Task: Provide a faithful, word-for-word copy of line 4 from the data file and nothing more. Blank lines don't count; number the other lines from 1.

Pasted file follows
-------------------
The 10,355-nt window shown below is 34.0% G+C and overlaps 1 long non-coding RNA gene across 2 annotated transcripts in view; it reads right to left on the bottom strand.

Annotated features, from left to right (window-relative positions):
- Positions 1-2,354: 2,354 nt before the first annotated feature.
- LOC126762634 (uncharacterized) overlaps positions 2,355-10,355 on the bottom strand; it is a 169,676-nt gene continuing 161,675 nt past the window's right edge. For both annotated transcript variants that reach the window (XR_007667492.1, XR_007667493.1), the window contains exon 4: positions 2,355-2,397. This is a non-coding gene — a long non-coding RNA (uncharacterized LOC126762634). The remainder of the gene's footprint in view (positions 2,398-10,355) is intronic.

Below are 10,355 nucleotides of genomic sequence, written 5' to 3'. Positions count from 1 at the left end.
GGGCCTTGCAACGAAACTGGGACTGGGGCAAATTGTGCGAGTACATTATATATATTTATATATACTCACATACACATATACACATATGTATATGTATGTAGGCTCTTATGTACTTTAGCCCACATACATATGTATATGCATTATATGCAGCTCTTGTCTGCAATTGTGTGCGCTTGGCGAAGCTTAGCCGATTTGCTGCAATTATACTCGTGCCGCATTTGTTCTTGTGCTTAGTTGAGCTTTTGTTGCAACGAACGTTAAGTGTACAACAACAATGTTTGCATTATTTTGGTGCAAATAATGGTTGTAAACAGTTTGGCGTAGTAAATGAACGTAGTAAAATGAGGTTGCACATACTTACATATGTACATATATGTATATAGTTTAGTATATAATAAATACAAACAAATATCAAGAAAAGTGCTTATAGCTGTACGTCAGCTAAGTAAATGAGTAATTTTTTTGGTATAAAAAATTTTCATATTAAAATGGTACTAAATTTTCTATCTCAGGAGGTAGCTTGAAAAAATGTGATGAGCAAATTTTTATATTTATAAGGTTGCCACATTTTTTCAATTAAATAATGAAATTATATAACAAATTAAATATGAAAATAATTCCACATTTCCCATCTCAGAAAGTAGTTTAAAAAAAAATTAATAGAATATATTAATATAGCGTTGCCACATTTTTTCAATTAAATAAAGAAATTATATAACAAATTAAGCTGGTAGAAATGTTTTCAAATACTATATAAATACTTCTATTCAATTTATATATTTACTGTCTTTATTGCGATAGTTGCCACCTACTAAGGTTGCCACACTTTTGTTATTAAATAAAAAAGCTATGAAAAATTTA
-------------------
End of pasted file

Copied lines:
- LOC126762634 (uncharacterized) overlaps positions 2,355-10,355 on the bottom strand; it is a 169,676-nt gene continuing 161,675 nt past the window's right edge. For both annotated transcript variants that reach the window (XR_007667492.1, XR_007667493.1), the window contains exon 4: positions 2,355-2,397. This is a non-coding gene — a long non-coding RNA (uncharacterized LOC126762634). The remainder of the gene's footprint in view (positions 2,398-10,355) is intronic.